If the viewer turned to face in the opposite direction he would see the following:
Above, the building with its swimming pool is the British forces Britannia Club and directly across the road to the left is the famous Raffles Hotel. The highway to the right is the Nicoll Highway which I took everyday to and from the Polytechnic. The flat I lived in was at the extreme right on the coast. Note the clouds gathering in the heat. The mornings were usually cloudless but by mid-afternoon you could start to expect thunderstorms especially in the monsoon season which could be spectacular and dangerous. One afternoon I went out on to the balcony to cool down as I thought because the sun was starting to come out that the storm was over when there was a massive flash/crack/bang and a big tree which stood across the parking lot was now nothing more
than a smoudering bit of trunk. The whole area stank of ozone and the hair on my head and arms was standing upright from the static.
Another time I was out on my boat fishing just off the coast near Katong when the storm clouds started gathering rapidly and an hour later the whole sky to the east had turned a dark blue. I was thinking „time to get ashore“ before it broke when suddenly I saw a hugh bolt of lighting about 500 meters away shoot from the sea up to the clouds followed immediately by an earsplitting crack. You never saw someone paddle as fast as I!
Below, Sago Lane in Singapore‘s Chinatown.
The photo below is of Sago Street (not to be confused with Sago Lane) in Chinatown in the 60‘s.
Above, an excerpt from the 1966 Singapore Map showing Change Alley where you could buy just about anything. Raffles Place and Robinson‘s department store – the city center.
The map below was supposed to be an aid to tourists in 1966. I include it because it shows the location of Chinatown so that you will know where I‘m talking about when I continue with the Weybank.
Finally, a photo of Keppel Harbour which lay to the west within easy walking distance to the city center. If you were real lazy you could take a Tri-shaw or even a taxi. The P&O liner „Chusan“ is getting up steam. On the other side of the pier is a Dutch cargo ship with a wierd superstructure and ahead of her lies a Norwegian freighter.
We arrived at Singapore around midday on the 29th December, tying up alongside in Keppel Harbour.
We had hardly got the gangway down when the customs and immigration arrived to clear the vessel - followed closely on their heels by a Bank Line Superintendent. For Bank Line Masters and Officers, a visit from a superintendent can be related to a visit from God. It didn't take long before all the officers were told to report to a meeting in the dining salon at 1600 hours. In the interim our smoke room started filling up with our officers and it was then that the subject of grieviances came up.They boiled down mainly to the state of the "cuisine" being served aboard and other things such as laundry, no movies etc.
As far as the meals were concerned I myself thought that all in all they were pretty decent although apart from breakfast I ate only curries myself. Laundry was another thing. Your steward would collect your dirty washing and take it down aft to the Dhobi Wallah.We were supposed to wear uniform "whites" in the tropics (white shirt, shorts and long socks) which however quickly picked up dirt and showed it meaning that to keep up appearences (like Mrs. Bucket) you would have to send it to the DW just about everyday.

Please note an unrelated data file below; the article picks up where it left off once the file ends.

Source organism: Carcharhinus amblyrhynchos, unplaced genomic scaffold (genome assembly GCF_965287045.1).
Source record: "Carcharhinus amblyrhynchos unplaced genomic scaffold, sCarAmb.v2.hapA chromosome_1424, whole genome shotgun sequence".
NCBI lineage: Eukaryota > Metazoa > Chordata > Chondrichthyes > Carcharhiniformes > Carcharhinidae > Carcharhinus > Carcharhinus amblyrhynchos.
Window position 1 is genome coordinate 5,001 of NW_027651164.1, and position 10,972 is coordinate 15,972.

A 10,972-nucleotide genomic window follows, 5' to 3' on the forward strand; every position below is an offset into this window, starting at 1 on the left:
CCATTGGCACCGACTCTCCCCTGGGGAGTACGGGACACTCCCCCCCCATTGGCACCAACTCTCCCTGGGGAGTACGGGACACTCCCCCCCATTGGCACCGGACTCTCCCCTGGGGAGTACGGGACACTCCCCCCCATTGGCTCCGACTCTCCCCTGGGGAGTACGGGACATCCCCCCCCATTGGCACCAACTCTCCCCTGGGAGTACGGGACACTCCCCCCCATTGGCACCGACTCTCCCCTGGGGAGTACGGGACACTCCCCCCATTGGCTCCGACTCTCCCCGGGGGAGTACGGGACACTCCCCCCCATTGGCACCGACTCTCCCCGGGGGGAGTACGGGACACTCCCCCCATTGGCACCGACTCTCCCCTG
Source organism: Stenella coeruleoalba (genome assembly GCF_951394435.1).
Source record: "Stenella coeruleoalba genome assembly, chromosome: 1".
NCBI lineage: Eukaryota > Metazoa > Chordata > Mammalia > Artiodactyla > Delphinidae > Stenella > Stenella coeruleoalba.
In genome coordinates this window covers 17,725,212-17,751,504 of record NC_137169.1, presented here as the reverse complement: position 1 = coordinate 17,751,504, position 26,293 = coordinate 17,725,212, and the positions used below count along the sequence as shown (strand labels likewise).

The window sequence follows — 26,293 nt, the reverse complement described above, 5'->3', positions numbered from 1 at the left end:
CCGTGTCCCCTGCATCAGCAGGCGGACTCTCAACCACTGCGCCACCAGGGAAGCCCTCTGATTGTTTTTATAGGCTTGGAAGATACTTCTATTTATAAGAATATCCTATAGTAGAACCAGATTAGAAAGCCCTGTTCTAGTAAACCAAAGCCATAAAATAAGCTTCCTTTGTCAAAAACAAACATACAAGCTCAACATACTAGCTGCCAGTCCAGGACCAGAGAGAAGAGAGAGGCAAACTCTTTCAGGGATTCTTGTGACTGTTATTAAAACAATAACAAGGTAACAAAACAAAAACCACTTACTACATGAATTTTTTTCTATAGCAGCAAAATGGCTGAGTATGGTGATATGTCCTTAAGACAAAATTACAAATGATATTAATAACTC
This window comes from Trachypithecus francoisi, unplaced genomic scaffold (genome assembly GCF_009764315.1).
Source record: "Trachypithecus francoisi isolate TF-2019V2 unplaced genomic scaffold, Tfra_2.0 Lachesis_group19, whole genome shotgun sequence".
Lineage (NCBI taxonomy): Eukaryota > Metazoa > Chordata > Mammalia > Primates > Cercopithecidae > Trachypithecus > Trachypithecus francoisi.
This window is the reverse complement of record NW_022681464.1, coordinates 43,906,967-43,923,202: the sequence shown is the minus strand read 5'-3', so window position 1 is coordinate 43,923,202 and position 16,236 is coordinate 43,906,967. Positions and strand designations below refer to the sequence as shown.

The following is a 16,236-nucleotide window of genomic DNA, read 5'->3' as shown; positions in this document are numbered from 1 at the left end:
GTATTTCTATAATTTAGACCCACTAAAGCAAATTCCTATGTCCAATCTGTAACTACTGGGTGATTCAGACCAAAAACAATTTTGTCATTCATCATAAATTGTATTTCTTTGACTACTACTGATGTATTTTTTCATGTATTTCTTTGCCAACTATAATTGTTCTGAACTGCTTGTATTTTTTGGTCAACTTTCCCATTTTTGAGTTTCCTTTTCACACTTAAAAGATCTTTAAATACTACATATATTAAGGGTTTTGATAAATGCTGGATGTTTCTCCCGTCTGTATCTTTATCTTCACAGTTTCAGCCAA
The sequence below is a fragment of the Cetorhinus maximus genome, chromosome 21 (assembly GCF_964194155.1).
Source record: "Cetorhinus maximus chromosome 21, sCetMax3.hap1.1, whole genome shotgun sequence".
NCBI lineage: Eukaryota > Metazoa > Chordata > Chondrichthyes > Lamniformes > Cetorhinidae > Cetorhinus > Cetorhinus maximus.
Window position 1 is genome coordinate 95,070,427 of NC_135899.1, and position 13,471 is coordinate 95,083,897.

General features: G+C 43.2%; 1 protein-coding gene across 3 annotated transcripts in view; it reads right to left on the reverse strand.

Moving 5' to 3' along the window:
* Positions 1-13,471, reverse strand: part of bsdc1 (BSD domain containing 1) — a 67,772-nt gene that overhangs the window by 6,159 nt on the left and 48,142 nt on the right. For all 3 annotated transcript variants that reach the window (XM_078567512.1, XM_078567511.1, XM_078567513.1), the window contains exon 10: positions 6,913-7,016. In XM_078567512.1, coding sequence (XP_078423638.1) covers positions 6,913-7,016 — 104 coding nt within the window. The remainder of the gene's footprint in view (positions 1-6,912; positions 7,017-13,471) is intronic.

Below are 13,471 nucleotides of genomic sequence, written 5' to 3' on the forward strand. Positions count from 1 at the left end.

What you got back from him was usually something else or at least looked like it. The 2nd and 3rd mates had come aboard the Weybank prepared. They ran around in khaki uniforms which of course showed the dirt much less and saved them on their laundry bills.
Around about the second time that we had visited Calcutta, the Chief Electrician Pat and I decided to go to an Indian tailor shop and get ourselves uniforms made to our own specifications. We both decided on dark jungle green shirts with breast pockets and facility for fastening shoulder epaulettes and we opted also for long jungle green trousers to complete our "ensembles". We each ordered three or four complete uniforms. A couple of days later the uniforms were ready and the "day of reckoning" arrived. That evening Pat and I marched into the dining salon hyped up for the battle which was sure to come. I sat down at the captains table with a "Good evening, Sir, Good evening Mrs.S." closely watching their expressions. There was an audible background murmuring coming from the rest of the officers waiting in expectation for the show to begin and it didn't take long.
Captain:"Sparks, is there something I don't know about? Did you join the army overnight?" (background sniggering accompanied by calls such as "can we call you Rupert now?" ( a "Rupert" being the derogatory term for an officer used by British troops)).This went on for the rest of the meal but the Captain, God bless him, remained his cool Peter Ustinov self. He could have made a real scene and demand that we dress according to regulations but he let us get away with it.